Leonard Cohen’s 14th Studio Album
Ever present on the scene since 1966, Leonard Cohen’s latest album is a pristine and pious last testament. A gentle soul who never really felt a part of the stage but always excelled when it came to studio recordings brings out his 14th studio album and it is a reminder of what he used to be in his hay days. Always crooning out tracks that come close to his personal life, his love and his rise or fall – Cohen once again manages to introduce a personal touch with “You Want It Darker”.
It is no secret that Cohen is 82 years old and possibly close to the end than he ever was but somehow, the lable of old and “ready to die” has egged him on to produce one last masterclass reminding his fans that he still have years left, if only the heavenly souls would allow him to do so. In his own words, he really does intend to live longer and thus consoles us with a simple studio album. It all started with Leonard as a motor trader, buying and selling cars from his own home – and he somehow transitioned into a musical mastermind. It could stem to the fact though that Leonard was always an entrepreneur. Armed with motor trader insurance, and a couple of vehicles to sell – he quickly built a multi million pound empire!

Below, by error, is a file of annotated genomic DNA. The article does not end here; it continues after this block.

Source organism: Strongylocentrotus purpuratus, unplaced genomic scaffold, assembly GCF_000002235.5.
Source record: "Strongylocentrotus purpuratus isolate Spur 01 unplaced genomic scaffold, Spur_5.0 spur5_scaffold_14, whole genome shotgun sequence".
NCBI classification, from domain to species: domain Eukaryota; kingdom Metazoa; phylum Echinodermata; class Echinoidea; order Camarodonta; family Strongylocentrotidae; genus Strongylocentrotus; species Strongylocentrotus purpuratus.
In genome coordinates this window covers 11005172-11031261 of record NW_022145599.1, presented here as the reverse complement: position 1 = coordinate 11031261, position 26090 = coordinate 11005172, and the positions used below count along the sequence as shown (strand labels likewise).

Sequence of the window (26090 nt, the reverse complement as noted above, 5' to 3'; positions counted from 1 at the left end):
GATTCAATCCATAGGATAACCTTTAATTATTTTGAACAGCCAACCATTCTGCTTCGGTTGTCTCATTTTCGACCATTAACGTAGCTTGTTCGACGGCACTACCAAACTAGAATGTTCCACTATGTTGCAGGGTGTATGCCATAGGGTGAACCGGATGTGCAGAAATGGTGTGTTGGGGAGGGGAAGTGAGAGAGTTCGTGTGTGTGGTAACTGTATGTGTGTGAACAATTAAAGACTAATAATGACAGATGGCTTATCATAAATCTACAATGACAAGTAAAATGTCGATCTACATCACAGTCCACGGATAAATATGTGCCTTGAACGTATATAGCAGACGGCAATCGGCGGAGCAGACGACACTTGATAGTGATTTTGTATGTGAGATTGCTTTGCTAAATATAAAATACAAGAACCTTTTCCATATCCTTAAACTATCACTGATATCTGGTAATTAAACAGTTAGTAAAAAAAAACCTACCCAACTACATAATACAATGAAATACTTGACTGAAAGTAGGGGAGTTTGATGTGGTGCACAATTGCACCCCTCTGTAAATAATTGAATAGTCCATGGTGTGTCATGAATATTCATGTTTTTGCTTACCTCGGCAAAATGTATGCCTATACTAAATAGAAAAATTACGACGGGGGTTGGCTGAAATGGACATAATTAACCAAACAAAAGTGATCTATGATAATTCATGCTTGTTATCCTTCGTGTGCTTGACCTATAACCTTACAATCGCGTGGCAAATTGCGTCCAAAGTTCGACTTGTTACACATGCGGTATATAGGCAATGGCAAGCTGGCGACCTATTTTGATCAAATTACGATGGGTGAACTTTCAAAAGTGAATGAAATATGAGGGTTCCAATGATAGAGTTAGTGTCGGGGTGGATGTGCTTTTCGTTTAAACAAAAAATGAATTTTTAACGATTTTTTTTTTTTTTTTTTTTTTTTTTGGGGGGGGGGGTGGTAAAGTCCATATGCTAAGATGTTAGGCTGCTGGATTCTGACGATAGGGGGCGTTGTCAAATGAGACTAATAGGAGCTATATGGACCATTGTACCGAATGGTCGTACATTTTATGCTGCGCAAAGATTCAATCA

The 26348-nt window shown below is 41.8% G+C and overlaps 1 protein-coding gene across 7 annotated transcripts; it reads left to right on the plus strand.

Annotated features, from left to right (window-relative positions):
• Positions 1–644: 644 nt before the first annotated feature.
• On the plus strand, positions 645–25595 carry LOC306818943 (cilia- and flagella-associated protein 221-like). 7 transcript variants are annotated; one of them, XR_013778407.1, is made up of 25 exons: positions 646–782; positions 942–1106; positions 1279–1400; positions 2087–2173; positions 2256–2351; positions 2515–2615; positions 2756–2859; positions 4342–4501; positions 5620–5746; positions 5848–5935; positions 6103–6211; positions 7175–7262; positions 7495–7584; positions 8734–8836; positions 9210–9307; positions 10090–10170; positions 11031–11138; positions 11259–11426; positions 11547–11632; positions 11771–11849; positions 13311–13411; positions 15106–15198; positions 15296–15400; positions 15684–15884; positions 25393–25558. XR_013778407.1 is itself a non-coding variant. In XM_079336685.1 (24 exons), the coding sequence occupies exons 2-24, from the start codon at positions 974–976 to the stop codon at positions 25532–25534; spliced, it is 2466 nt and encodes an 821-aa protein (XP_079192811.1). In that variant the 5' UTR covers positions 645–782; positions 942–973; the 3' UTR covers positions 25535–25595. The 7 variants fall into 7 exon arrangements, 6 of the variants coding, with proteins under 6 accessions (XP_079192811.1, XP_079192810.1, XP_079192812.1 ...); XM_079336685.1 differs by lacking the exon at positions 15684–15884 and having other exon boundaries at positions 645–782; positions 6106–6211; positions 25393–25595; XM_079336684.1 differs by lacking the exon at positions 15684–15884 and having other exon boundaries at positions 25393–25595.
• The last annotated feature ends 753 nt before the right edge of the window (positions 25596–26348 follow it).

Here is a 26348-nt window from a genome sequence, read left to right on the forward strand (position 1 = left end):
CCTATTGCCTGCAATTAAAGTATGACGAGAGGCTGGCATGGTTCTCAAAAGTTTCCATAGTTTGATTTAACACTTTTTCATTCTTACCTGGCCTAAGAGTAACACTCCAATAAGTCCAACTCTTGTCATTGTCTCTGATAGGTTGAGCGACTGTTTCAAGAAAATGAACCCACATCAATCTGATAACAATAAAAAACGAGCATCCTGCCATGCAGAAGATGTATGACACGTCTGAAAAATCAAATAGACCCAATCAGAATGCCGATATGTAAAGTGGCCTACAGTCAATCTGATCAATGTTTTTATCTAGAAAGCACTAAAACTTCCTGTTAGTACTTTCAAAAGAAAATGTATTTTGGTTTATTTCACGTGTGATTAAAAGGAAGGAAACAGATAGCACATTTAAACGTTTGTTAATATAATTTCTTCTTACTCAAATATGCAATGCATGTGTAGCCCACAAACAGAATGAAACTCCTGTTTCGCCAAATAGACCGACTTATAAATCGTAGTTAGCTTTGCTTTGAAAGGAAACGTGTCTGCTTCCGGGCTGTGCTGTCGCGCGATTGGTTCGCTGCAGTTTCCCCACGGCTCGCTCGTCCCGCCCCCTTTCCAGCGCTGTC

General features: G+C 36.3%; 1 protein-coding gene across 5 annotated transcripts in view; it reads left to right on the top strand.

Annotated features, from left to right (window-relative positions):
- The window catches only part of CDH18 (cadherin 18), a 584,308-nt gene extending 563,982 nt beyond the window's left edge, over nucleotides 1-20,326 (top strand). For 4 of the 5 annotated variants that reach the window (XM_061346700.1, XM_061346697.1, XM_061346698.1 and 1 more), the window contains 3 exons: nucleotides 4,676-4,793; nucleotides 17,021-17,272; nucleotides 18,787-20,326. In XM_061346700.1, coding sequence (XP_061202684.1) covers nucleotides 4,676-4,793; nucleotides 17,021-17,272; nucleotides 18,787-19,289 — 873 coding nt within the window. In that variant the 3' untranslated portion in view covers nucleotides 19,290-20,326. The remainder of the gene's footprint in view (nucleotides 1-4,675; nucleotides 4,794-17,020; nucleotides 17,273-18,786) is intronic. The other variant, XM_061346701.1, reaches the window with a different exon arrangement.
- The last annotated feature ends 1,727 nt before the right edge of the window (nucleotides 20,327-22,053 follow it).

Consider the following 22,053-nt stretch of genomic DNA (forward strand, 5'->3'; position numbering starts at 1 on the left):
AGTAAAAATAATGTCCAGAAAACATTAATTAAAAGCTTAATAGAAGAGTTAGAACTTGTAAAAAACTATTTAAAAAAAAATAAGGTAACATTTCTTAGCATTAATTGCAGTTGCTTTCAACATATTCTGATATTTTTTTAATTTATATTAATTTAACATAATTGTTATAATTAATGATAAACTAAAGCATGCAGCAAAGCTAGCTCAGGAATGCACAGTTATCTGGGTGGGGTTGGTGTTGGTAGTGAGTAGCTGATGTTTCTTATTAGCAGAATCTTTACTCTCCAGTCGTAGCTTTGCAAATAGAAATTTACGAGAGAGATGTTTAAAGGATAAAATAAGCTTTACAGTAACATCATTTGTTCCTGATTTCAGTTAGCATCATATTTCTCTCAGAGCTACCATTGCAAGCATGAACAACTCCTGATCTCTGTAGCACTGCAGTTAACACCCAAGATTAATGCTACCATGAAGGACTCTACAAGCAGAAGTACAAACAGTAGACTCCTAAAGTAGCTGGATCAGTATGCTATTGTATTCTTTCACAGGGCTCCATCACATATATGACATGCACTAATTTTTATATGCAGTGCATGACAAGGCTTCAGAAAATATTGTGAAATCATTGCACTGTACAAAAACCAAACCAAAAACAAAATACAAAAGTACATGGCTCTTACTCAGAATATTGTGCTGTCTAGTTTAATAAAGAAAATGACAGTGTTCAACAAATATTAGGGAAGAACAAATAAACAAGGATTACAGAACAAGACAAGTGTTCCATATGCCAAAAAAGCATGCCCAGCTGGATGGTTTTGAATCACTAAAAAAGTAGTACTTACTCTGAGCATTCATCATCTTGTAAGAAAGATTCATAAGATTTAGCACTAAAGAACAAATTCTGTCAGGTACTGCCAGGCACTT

Always known for kicking up feelings of spirituality or the ambiguity of love, setting aside a couple of prayers to carnal desires and even talking on topics of enlightenment, Cohen has delved into several abstract topics but always with a positive twist. His 14th album though is a bit more dark with references to blackness of death and phrases that practically suggest his lamentation with the impending demise. “Leaving the Table”, “It’s au revoir” and the likes all suggestive of death make their way into his recent composition. For a change though this helps bring a different take to what we are used with.
The darkness is not just visible in his writings but also his baritone. Naturally, as one ages it is expected that their voice undergoes a slue of changes. Cohen’s natural age adds an obvious darkness even in his voice, which had begun from his recent past albums, Popular Problems and Old Ideas. His younger self, better known for a nasal reediness and rougher edges is not replaced with an older and aged wine that is in defiance and ready to prove folks wrong.
As a song writer though Cohen does score an ace. He always has in the past and experimentation is why he succeeds once again. Experimenting this time with gloomy lyrics, more of an impending end gives his latest creation a whole different experience level.